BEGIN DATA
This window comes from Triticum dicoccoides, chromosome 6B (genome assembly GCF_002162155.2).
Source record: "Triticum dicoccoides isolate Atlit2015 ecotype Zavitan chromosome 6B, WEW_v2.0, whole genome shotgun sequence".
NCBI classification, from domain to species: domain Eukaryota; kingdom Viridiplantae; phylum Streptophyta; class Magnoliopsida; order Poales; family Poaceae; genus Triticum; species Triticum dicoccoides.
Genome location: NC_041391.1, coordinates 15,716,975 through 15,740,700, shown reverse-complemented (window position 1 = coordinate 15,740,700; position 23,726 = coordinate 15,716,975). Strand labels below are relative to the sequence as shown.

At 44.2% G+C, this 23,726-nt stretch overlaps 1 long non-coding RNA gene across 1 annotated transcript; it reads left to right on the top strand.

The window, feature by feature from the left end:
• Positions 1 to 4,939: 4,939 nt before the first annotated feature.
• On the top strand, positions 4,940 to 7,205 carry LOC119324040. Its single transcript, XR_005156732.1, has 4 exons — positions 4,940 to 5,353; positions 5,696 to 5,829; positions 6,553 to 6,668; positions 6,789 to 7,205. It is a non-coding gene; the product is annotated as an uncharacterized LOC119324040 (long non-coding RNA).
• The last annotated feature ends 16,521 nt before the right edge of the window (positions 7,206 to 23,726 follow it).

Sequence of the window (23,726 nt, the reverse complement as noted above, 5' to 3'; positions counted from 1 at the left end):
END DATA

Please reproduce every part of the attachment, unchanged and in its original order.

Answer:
This window comes from Triticum dicoccoides, chromosome 6B (genome assembly GCF_002162155.2).
Source record: "Triticum dicoccoides isolate Atlit2015 ecotype Zavitan chromosome 6B, WEW_v2.0, whole genome shotgun sequence".
NCBI classification, from domain to species: domain Eukaryota; kingdom Viridiplantae; phylum Streptophyta; class Magnoliopsida; order Poales; family Poaceae; genus Triticum; species Triticum dicoccoides.
Genome location: NC_041391.1, coordinates 15,716,975 through 15,740,700, shown reverse-complemented (window position 1 = coordinate 15,740,700; position 23,726 = coordinate 15,716,975). Strand labels below are relative to the sequence as shown.

At 44.2% G+C, this 23,726-nt stretch overlaps 1 long non-coding RNA gene across 1 annotated transcript; it reads left to right on the top strand.

The window, feature by feature from the left end:
• Positions 1 to 4,939: 4,939 nt before the first annotated feature.
• On the top strand, positions 4,940 to 7,205 carry LOC119324040. Its single transcript, XR_005156732.1, has 4 exons — positions 4,940 to 5,353; positions 5,696 to 5,829; positions 6,553 to 6,668; positions 6,789 to 7,205. It is a non-coding gene; the product is annotated as an uncharacterized LOC119324040 (long non-coding RNA).
• The last annotated feature ends 16,521 nt before the right edge of the window (positions 7,206 to 23,726 follow it).

Sequence of the window (23,726 nt, the reverse complement as noted above, 5' to 3'; positions counted from 1 at the left end):